150th Gettysburg Reenactment 3-7 July 2013

Gettysburg, PA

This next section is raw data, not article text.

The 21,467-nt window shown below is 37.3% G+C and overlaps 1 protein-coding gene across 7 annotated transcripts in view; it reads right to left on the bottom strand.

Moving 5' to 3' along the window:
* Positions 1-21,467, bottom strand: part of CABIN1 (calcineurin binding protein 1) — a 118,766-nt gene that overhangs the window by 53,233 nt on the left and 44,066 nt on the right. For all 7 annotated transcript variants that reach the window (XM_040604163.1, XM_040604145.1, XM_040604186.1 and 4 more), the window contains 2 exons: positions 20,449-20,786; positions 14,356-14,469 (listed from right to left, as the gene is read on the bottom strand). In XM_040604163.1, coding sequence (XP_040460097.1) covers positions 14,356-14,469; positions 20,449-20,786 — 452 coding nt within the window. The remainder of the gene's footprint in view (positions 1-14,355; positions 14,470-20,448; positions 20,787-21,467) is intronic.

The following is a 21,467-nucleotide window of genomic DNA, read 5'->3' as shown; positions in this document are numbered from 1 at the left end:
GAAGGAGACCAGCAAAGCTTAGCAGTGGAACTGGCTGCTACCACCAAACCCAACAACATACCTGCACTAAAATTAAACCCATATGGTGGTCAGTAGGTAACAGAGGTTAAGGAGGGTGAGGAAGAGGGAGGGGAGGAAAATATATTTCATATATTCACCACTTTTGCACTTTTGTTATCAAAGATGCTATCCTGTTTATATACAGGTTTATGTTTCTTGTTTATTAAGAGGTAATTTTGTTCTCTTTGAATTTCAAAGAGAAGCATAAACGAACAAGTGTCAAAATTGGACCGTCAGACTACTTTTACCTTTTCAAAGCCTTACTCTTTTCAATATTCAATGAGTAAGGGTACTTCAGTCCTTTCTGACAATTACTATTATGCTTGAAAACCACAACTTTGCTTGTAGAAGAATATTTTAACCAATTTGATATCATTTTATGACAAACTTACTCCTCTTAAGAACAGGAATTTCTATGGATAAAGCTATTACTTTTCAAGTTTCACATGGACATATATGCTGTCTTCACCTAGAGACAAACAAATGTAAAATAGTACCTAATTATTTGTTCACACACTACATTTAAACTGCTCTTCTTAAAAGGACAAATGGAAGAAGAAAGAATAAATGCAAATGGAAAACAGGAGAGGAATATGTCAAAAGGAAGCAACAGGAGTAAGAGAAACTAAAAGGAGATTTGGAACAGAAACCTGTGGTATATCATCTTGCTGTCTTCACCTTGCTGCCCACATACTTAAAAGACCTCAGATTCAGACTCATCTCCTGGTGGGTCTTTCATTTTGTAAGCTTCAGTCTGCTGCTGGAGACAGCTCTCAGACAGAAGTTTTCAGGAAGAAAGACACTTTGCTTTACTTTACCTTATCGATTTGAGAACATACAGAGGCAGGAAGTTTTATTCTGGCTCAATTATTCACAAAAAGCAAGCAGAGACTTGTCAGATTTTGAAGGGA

Gettysburg is as many call it “the high water mark” of the American Civil War for the Southern Cause.  It is the turning point in the War for the Northern Cause.  Hopefully this narrative will capture for us all the planning and execution of the 150th Gettysburg Reenactment by Battery D “West Point Battery” 5th United States Artillery. For us, the Gettysburg Campaign began at the 150th Reenactment of the Battle of Antietam in September 2012.  My memories of this event are still quite vivid.  A brand new 2013 Ford Dually on the side of the road about 10-15 miles from the reenactment site, dead with a piston through the block.  SGT John Horvath, PVT Lindsey Stanley and a trailer full of horses and equipment stopped.  As this unit has done time and time again, we helped each other.  CPL Chris Moose and his dually came and got us and the horse trailer while a “rollback” towing vehicle rescued the dually.  This was our first major event following the unexpected death of a “rock steady” member of the pulling team.  Gemini, one of our lead team horses, had been killed by a lighting strike in his pasture.  After numerous discussions with SGT John Ruf and CPL Moose, we decided that we had a solution for this problem. As we arrived in camp, we found that we needed to keep the horse trailers with us since there was no room for a picket line …..and there went the authenticity.  We had both our Parrott Rifles since our plan was to fight two guns.  As we moved onto the field for the first day’s engagement we saw the growing crowd and listened to a Union band playing.  Our horses have never appreciated period music much but seemed to be working well for their drivers SGT Ruf and CPL Moose.  Cannonners followed along to take care of any issues while we traveled.  I watched from the back of my mount Rebel and gave the command for the unit to Left Flank March with the plan to do one more of these moves and unlimber and begin firing, this didn’t happen.  As I rode next to the team, a rider came over and was talking with me about our deployment and as he turned to leave his mount pushed Rebel into the trace chains and a chain reaction began.  Rebel spun and I was thrown off and watched as the normally steady pulling horses surged forward, toward the crowd in an uncontrolled canter.  Our lead driver, SGT Ruf, and the wheel horse driver, CPL Moose, struggled to turn the team away from the crowd while trying to regain control.  CPL Moose was unhorsed and managed to regain control as he and John slowed the team and took control again.  Rebel was a lost cause for the day and we lead him back to camp as the team pulled the gun back to camp.  We had made arrangements to have the dually towed back to North Carolina, along with the horse trailer the next day so this ended our 150th Antietam with our gunners staying to fight on Sunday as a static piece.   As the dust settled, talk immediately started about the 150th Reenactment of the Battle of Gettysburg.  I was again scheduled to command the horse drawn artillery, and here our team of horses had clearly not worked well and my own mount was less than reliable.